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Review way off base
As a long time Tolkien fan, I read with interest David Fellerath's review of The Return of the King ("Return of Ka-ching") in your Dec. 17 issue. I overlooked his attempt to twist the story to fit his own sexual agenda, but when he started complaining about the fascist overtones to the movie, my jaw just hit the floor.

Only Mr. Fellerath's self-proclaimed unfamiliarity with the story keeps me from flaming him for such a gross distortion. The fact is, as Tolkien wrote the story and Jackson directed it, salvation is not found in the sword arm "of a chiseled, long-maned Nordic warrior who looks like Viggo Mortensen" regardless of what Mr. Fellerath claims.

Lust for the power the ring represents destroyed Boromir in The Two Towers. It is what prompted Gandalf to refuse to touch the ring in the first movie. That power twisted the mind of the wizard Saruman and led him toward evil. The great succumb to the temptations of the ring, which leaves it to the hobbit Frodo, from the quiet backwater called The Shire, to carry the ring, with little hope of success. At the end, Frodo nearly succumbs himself, but is saved by the compassion he felt for the creature Smeagol.

Victory is not found in the grand armies or in great battles, in anger or in violence. The battle before the gates of Minas Tirith is nothing more than a diversion, a grand diversion, yes; but a diversion nonetheless. No, victory is found in the story's lowliest characters, demonstrating great human characteristics such as love, devotion, courage, and fortitude. These characteristics motivate them to face the heart of darkness within themselves and find the courage and stamina to turn away from the seductions of power.

That is about as far from fascism as one can get. As such The Lord of the Ring is a story with great contemporary relevance. Too bad Mr. Fellerath didn't get it.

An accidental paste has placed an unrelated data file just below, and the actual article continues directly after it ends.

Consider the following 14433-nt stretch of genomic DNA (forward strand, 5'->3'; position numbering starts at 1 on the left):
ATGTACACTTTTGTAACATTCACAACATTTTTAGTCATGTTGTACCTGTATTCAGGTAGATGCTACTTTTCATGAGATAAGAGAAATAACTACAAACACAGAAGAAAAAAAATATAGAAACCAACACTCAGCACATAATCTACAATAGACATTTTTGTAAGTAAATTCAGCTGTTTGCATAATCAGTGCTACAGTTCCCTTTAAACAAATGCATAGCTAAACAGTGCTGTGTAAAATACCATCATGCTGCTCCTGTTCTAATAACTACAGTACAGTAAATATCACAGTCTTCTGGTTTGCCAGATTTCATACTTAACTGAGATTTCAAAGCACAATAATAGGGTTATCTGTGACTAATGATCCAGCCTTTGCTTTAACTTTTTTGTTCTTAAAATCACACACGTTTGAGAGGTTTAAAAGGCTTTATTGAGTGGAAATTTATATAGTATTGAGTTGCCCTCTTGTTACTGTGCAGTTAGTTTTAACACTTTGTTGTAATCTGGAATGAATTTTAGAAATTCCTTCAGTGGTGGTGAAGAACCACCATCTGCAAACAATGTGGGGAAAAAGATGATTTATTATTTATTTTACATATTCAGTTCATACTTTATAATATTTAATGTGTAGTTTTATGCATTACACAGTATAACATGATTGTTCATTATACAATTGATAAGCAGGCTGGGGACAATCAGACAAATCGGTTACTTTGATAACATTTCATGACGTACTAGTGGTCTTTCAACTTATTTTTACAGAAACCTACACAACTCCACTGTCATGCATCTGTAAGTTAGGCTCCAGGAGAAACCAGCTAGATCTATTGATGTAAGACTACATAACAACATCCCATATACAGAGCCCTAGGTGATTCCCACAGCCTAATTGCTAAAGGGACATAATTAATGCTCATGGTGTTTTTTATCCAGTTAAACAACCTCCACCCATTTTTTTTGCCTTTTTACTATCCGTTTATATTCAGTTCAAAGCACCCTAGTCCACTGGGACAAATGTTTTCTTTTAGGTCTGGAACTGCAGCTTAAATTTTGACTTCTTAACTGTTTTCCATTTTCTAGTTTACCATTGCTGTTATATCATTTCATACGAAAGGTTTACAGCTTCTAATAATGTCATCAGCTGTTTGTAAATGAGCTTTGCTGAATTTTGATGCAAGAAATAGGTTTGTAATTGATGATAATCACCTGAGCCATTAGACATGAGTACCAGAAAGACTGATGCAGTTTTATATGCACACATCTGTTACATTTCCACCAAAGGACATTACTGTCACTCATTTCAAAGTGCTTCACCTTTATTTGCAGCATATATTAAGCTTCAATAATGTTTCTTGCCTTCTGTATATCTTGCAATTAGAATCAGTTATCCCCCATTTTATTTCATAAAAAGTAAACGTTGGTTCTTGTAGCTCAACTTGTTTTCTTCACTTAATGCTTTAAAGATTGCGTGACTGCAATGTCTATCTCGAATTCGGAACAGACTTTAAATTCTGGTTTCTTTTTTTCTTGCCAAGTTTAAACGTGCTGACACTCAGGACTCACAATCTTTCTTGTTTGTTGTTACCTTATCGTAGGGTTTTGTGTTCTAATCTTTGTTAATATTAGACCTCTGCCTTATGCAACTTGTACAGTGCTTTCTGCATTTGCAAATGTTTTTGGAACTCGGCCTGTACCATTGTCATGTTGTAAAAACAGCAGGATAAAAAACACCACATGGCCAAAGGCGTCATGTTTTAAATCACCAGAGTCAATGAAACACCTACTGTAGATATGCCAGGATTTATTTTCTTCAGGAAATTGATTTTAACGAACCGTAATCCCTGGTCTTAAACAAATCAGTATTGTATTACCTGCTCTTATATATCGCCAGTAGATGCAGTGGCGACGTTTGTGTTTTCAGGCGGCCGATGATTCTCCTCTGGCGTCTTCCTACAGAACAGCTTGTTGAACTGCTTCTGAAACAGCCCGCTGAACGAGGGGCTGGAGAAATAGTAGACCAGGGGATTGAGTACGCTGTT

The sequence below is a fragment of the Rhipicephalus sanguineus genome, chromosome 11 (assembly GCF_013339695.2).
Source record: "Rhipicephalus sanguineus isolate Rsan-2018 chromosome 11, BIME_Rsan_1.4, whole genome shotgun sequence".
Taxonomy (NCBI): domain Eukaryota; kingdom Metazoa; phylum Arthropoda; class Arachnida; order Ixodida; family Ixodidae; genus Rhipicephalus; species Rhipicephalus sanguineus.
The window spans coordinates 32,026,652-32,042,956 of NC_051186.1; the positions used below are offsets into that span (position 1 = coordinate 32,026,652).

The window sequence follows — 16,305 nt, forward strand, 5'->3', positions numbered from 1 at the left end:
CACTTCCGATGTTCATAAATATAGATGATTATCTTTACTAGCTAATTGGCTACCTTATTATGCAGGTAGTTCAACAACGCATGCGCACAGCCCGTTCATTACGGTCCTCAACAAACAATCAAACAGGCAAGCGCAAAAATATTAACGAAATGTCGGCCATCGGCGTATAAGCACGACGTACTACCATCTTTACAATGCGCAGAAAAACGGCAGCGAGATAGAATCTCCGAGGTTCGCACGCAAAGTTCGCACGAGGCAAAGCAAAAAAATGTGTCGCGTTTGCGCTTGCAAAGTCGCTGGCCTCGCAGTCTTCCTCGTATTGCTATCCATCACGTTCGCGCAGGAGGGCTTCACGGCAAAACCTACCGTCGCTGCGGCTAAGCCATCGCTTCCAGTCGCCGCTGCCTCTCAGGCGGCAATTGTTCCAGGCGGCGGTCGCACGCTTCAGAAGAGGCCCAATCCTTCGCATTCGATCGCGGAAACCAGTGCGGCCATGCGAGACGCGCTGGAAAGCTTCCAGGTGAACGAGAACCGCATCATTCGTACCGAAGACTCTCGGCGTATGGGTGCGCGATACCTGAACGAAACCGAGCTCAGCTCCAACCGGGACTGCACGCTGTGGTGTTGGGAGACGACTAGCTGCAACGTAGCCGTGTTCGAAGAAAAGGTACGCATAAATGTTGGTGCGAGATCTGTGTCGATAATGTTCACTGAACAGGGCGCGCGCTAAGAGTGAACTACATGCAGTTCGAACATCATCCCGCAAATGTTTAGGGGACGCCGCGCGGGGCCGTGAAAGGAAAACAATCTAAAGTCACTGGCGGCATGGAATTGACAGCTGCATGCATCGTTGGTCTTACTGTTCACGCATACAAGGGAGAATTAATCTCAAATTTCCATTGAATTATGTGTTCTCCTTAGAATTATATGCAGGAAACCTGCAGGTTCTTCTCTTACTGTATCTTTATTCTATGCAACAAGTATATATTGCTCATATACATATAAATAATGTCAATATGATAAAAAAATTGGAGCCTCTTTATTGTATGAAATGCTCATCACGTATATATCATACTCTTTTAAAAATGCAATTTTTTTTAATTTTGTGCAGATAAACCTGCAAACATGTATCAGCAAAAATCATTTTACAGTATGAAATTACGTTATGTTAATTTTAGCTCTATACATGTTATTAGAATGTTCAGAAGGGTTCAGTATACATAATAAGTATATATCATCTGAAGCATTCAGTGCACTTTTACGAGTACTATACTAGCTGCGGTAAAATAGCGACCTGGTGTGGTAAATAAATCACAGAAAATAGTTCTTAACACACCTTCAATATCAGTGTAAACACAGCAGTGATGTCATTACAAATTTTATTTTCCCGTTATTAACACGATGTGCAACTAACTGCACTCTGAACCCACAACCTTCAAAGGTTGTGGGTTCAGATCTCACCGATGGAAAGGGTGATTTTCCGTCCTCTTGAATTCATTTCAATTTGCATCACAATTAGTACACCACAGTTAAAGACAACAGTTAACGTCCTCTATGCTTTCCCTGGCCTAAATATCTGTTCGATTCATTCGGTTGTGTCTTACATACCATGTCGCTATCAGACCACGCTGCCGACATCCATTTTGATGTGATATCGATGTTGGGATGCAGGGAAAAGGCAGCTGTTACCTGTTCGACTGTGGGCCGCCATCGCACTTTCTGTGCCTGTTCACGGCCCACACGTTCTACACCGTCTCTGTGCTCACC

Jim Senter

Reviewer crossed the line
I'm surprised that David Fellerath stooped to review The Return of the King ("Return of the Ka-ching," Dec. 17, a suitably sarcastic title). Yet my issue is not whether he liked the movie or not, but rather his disturbing questions are disturbing in themselves.

His issue with the affection between the Sam and Frodo is unclear. If he has a problem with two men holding each other, then he should be more concerned with his own homophobia. The portrayal of their relationship is completely in line with the story, and I personally welcome more images of men exhibiting emotion and affection in the media. Apparently two men can't care for each other, friends or not, without being labeled "gay" in some "disquieting" kind of way. Though he says that he "wishes" that they had kissed (I don't know why they would have, since it doesn't appear in the original story), he still makes out their relationship to be deviant and offensive. We cannot keep labeling crying, hugging and etcetera as feminine and therefore inappropriate for straight men. Not only is this homophobic but sexist as well.

We also don't need for Fellerath to condescend to make the obvious connection between the Northern European storytelling tradition and the Nazis. This certainly doesn't mean that this movie or that Tolkien himself advocated totalitarianism. I don't think that the message of peace and alliance is any different now, nor is it out of context in our own time of war. Although he tries to qualify it, Fellerath insults your readers' intelligence to assert that those who enjoyed the film are succumbing to fascist propaganda. This recalls the absurd non-review of Crouching Tiger Hidden Dragon ("Compassionate Fascism") that appeared in The Independent in 2001. Being a "critic" does not necessitate such arrogant, high-handed statements.
Sarah Carrier
Chapel Hill

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